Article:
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Today's News

  • Property transfers for Sept. 3

    It is the policy of the Central Kentucky News-Journal to publish public records as they are reported by various agencies. Names appearing in "Property Transfers" are published without exception, to preserve the fairness and impartiality of the CKNJ and as a news service to our readers.

    The amount listed is the price paid or the fair market value of the property.

    Adam and Holly Wood of Elk Horn Road in Campbellsville to Kevin and Rita Spires of Elliott Ridge in Elk Horn, tract 1 of the Wood Division, 2.9196 acres, $16,081.50.

  • County sets new tax rates

    Though some rates will decrease and others will increase, County tax revenue is expected to remain the same.

    In the past, Taylor County Fiscal Court has each year approved a "compensating" tax rate, which means that the new tax rate is expected to bring in about the same amount of money as the previous year's rate.

    Magistrates agreed to do the same this year at Tuesday night's regular Fiscal Court meeting. The compensating rate does not require a public hearing.

  • Tebbs Bend flea market is Saturday, Sept. 12

    Tebbs Bend is becoming known for more than just its Civil War history. It's also the place to go for a 3-mile-long flea market.

    The annual Tebbs Bend Road Community Wide Flea Market will be from 8 a.m. to 4 p.m. on Saturday, Sept. 12.

    If it rains heavily Saturday morning, the flea market will be canceled.

    The 13th annual flea market is hosted by the Tebbs Bend-Green River Bridge Battlefield Association.

  • Free concerts a great deal

    Taylor County has been blessed with regard to the arts.

    The Central Kentucky Arts Series and Campbellsville University already provide many unique opportunities. And, now, the annual Music in the Park concert series is kicking off its new year.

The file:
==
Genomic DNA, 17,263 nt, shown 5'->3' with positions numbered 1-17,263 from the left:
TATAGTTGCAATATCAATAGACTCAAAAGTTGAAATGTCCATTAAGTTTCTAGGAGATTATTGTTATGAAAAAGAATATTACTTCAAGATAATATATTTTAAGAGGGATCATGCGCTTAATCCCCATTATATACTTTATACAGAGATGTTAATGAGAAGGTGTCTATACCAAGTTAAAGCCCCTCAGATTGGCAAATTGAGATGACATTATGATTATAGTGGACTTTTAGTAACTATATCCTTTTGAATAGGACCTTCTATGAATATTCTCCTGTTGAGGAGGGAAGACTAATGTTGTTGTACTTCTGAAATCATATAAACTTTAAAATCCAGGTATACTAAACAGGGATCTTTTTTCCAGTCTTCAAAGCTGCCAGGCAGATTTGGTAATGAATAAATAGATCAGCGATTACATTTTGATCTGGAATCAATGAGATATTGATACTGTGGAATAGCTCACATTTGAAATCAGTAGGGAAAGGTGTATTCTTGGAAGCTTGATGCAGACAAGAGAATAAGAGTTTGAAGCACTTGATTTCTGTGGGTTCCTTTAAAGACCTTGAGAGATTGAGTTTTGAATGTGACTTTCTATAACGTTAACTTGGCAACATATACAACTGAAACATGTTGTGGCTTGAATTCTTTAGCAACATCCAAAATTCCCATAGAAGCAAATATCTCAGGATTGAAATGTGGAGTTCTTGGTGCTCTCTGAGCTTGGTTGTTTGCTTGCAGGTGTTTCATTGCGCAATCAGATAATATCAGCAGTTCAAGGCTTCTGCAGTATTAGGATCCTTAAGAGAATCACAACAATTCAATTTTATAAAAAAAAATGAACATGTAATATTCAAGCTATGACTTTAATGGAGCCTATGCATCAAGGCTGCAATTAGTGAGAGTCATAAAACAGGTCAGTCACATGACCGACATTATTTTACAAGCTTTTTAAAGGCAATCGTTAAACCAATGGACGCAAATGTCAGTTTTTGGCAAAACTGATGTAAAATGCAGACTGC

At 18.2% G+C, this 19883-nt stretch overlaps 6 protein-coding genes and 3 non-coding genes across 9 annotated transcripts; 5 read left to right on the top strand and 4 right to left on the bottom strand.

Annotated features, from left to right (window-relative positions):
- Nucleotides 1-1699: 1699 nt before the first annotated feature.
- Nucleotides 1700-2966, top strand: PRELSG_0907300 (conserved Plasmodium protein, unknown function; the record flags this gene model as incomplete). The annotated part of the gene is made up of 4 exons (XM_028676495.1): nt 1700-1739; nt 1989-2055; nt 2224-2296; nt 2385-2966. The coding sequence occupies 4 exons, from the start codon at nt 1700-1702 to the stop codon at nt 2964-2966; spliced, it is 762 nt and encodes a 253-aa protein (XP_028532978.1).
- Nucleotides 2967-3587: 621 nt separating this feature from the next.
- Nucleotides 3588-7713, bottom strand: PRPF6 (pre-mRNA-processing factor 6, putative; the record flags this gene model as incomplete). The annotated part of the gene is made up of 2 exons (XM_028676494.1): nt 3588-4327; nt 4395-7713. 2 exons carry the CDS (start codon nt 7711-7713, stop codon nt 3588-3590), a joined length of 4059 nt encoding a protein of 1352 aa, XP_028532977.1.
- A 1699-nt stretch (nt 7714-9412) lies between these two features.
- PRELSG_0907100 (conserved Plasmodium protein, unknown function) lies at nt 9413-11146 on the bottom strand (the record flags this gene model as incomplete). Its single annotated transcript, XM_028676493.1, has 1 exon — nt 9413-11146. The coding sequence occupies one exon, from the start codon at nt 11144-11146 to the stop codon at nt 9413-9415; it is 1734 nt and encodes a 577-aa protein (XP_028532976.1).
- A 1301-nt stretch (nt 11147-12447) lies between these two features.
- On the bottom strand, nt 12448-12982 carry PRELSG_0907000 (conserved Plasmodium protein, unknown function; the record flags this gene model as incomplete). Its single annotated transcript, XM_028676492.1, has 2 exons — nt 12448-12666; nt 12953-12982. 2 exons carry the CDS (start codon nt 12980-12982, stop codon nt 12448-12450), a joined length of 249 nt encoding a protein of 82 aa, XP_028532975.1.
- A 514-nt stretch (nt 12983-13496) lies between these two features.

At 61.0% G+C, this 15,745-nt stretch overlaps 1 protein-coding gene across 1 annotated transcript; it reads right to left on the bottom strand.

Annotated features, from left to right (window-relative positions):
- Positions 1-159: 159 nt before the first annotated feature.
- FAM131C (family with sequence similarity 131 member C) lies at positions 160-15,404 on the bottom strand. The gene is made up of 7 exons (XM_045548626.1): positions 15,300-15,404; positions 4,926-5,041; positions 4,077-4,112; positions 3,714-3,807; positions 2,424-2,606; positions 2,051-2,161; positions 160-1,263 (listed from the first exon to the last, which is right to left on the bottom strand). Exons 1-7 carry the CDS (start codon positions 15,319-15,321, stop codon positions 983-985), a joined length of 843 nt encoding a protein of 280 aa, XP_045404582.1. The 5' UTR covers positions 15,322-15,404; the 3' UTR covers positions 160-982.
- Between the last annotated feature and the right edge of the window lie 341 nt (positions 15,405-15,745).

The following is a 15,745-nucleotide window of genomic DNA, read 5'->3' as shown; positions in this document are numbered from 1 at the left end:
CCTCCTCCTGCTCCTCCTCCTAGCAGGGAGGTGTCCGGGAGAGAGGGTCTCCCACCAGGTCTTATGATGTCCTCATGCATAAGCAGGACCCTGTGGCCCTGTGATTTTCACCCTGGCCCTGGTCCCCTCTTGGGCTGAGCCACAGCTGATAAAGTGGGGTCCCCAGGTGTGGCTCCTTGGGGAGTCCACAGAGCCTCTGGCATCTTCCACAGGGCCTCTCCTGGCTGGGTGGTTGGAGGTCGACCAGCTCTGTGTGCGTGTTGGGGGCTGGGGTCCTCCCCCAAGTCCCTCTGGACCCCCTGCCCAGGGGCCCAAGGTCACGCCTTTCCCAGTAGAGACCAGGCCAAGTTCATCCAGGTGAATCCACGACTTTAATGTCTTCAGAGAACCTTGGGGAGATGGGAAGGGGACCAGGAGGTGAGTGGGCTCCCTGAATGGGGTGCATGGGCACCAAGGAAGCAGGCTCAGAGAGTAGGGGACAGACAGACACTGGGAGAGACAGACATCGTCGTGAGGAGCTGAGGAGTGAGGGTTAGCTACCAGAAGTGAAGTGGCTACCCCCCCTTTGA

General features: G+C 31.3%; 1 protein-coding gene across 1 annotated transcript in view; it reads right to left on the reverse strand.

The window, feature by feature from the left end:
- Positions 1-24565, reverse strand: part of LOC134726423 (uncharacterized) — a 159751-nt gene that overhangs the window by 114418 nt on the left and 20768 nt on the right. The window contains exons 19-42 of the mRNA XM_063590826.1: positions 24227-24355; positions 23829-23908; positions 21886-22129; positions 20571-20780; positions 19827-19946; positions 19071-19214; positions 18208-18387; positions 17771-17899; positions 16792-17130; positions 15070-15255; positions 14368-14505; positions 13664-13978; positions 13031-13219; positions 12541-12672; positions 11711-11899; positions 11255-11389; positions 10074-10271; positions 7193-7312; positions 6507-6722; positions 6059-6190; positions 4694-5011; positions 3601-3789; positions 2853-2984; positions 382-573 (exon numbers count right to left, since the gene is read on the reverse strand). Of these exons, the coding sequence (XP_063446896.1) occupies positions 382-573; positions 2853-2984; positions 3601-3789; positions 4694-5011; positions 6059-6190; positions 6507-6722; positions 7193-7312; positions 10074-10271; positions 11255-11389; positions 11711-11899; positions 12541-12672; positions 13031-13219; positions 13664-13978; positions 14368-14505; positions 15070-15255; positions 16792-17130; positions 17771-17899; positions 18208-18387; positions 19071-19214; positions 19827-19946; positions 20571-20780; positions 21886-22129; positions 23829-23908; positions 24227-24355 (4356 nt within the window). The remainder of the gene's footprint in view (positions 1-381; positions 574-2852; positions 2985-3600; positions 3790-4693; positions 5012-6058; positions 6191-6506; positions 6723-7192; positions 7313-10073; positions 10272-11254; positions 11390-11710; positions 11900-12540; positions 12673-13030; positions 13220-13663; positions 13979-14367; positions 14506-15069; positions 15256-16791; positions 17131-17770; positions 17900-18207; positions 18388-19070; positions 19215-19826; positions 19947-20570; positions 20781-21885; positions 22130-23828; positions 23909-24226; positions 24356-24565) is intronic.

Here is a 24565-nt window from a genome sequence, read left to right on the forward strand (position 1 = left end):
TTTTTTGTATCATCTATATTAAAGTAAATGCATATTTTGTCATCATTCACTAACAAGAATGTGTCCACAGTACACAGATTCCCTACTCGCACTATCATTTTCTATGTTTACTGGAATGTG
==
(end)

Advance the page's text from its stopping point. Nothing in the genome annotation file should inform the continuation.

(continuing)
Sponsored by Greater Campbellsville United, the City of Campbellsville and Taylor Fiscal Court, Music in the Park brings a series of free musical performances to Miller Park's amphitheater on Fridays in September.

    And each week features a different type of music.

  • Durham High Memories

    This past weekend's biennial Durham High Reunion was a success, organizers say, attracting Durham alumni from California, Alabama, Georgia, Chicago and the Virgin Islands.

    "Everything went well," said Gladys Maddox, one of organizers of the event.

    Maddox said about 500 people attended the weekend-long event.

    The Durham High School campus closed in 1963 and the reunion has taken place every other year beginning in 1979.

  • Tigers edge Cumberland 38-37 in opener

    Matt Normal 0 0 1

  • County receives state funds for dead animal removal

    Taylor County will receive $7,200 from the Kentucky Agricultural Development Board to support a Deceased Farm Animal Removal Program in Taylor County.

    The Taylor County Conservation District submitted a proposal to the Taylor County Agricultural Development Council and the Kentucky Agricultural Development Board.

  • Listening to the President

    Children at several local schools watched President Barack Obama's speech on Tuesday, but some parents chose to opt their children out of hearing his remarks.

    Obama's speech, which is available to read in its entirety on today's Opinion Page or at www.whitehouse.gov, encouraged students to stay in school and try their best.

  • City stops free insurance for spouses, children

    Health insurance coverage will no longer be free to spouses and children of City employees.

    Forced to cut back on costs, Campbellsville City Council members approved a new health insurance plan that passes more of the cost on to employees.

    Speaking to Council members during Tuesday night's regular meeting, Kelly Harding of Reed Bros. Insurance said the goal was to keep the City's premium as close to the current amount of $995,041 as possible.

  • School tax rates set

    No one chose to speak out against either public school system's proposed tax rate increase.

    At Campbellsville Independent Schools, the Board had its required public hearing at 12:15 p.m. Tuesday.

    According to Finance Director Gayle Newton, who recommended the increase to the Board, the new rate is 43.8 cents per hundred dollars of real and tangible property value. The motor vehicle and watercraft property tax rate is 55.4 cents.

    The rate will generate an additional $84,521.79 this coming year, which is the allowed 4 percent increase.